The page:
Fighter's Advocate



The road to Neonatal Nurse Practitioner for me was not a straight line. After working for 15 years in the food & beverage industry, I realized I needed a purpose in life other than making people momentarily happy. My initial journey into medicine began as a Respiratory Therapist and after discovering the calm, purposeful, and exciting environment of the Neonatal Intensive Care Unit, I was hooked. In my first solo week off orientation, I attended a delivery and witnessed life in all its extremes: a 300 gram, 23-week GA infant born due to placenta accreta, gasping to breathe, and desperately clinging to life. In accordance with his parents’ wishes, we tried valiantly to save his life but without success.


Those 20 minutes lasted hours in my mind. I wasn’t sure how to react or digest the brief life and death of that tiny being. How could he die? Had I done everything right? He tried so hard, why couldn’t we save him? If his parents knew he wouldn’t survive, why did they make us do all those things: compressions, intubation, lines, boluses, epi, epi, epi….? There was no immediate answer, only the gentle reassurance of my peers. Only a brief time out, soft tears, and a respectful silence for his gentle soul.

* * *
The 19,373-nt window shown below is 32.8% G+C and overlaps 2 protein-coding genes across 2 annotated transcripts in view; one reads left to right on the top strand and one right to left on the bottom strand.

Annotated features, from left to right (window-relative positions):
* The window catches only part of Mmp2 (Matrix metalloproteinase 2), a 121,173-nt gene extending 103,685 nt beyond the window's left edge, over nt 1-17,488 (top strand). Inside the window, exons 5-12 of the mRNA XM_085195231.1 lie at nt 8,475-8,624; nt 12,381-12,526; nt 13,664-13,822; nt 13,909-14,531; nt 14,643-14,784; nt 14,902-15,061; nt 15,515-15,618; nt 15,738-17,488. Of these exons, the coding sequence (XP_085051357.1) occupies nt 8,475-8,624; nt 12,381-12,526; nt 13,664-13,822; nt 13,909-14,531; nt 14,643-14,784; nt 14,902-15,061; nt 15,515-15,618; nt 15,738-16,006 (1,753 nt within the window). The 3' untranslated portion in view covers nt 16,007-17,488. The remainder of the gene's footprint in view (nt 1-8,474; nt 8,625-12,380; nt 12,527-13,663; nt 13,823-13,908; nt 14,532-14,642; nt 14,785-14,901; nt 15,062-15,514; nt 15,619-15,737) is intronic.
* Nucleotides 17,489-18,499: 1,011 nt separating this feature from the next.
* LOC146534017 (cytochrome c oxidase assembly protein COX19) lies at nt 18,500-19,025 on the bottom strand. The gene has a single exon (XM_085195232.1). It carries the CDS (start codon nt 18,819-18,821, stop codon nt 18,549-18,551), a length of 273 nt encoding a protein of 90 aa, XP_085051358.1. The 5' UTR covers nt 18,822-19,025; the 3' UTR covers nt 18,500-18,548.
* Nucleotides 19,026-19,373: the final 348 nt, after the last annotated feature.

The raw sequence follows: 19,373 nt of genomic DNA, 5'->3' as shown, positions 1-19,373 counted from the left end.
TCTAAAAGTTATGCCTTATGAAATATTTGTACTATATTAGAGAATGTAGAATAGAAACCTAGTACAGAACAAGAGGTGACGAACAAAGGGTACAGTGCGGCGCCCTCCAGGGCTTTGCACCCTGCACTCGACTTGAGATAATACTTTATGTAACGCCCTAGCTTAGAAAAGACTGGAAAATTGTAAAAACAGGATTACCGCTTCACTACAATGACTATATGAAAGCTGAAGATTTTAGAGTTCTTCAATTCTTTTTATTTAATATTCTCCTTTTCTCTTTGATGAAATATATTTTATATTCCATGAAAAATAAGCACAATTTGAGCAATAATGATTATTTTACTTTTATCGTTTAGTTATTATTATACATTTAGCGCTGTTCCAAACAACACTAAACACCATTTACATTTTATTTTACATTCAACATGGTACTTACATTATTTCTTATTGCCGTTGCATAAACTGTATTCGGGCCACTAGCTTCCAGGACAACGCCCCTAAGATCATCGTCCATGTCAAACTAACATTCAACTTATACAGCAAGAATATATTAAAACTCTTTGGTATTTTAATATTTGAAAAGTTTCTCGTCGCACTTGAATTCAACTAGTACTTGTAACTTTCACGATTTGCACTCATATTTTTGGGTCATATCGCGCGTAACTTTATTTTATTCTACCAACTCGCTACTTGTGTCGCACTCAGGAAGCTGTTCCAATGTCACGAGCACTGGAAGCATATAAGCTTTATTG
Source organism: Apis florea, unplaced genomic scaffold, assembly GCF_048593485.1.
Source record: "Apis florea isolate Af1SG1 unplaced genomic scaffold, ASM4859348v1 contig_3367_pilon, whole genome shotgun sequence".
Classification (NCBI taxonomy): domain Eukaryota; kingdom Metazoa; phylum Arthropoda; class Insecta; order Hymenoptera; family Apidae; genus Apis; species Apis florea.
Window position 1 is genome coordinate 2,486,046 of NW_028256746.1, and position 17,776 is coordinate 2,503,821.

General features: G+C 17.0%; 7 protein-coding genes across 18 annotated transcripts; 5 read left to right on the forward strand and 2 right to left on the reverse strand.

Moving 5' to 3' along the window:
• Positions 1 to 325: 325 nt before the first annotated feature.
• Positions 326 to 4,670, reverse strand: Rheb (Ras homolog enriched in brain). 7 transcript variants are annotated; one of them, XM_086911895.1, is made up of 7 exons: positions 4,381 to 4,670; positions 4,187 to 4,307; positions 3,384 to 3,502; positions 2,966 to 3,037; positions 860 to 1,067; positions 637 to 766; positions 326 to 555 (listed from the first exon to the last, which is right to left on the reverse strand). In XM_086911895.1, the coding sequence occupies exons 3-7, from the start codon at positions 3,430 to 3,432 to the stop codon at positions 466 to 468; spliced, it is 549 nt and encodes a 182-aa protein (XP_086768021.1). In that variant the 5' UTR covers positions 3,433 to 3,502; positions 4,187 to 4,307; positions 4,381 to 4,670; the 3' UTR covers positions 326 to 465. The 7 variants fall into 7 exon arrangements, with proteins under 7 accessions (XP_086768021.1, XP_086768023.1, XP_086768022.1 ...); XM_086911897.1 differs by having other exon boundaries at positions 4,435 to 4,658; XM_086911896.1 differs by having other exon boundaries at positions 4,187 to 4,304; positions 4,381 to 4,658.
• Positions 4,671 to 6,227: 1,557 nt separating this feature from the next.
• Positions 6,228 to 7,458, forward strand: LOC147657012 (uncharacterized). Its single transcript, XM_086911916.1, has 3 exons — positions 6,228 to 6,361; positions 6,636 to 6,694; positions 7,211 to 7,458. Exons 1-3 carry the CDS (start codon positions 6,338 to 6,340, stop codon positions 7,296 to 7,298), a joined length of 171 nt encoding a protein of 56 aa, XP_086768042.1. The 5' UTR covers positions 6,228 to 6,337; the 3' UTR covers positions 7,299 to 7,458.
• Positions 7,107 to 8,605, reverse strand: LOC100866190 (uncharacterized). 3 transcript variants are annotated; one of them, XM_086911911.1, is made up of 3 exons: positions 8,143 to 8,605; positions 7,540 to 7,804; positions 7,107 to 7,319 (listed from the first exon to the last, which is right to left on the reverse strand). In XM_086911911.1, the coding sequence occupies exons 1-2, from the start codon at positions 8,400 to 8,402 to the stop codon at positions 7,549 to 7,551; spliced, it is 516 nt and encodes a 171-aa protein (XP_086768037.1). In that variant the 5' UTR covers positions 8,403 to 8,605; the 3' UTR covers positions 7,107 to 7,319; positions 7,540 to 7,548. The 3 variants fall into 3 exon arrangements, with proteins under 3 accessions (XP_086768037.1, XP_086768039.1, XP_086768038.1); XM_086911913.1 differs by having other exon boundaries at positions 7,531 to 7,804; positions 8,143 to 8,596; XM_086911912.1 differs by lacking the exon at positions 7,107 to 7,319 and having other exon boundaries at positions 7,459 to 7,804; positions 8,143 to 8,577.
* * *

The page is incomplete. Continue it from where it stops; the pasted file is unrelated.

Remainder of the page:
As an RT, bedside RN and now as an NNP, I continue to wrestle with death’s perpetual grip to give a mother one more minute with her baby, or a grandpa an opportunity to see his grandchild for the first and only time, or to reassure a big sister that her little sister is real. Why do I do this knowing the outcomes are bad? Why do we all stand shoulder to shoulder, a wall of knowledge and fierceness and strength when the fabric of life is unraveling before our very eyes? Because. We are the protector of dreams. We are the shield for the weak. We are the first to hold each infant and sometimes the last. We are mentally, physically, and emotionally present when others do not have the strength. I want each infant to know they are a gift with meaning and purpose, no matter how they came to be or what life has in store for them. They matter because they matter to me – because we all have potential. And potential is worth fighting for.


I am not an NNP for the money, prestige, or power. It isn’t owed to me nor do I have some magical gift to cure the masses. I’m not special or a genius - I work hard to absorb new data while retaining my training and experiences. I work in the NICU because I’m a fighter, BUT I became an NNP because I’m also an advocate for infants, families and peers. An advocate focused on mentoring, coaching, and being present when the cruelties of Mother Nature beckon from the wings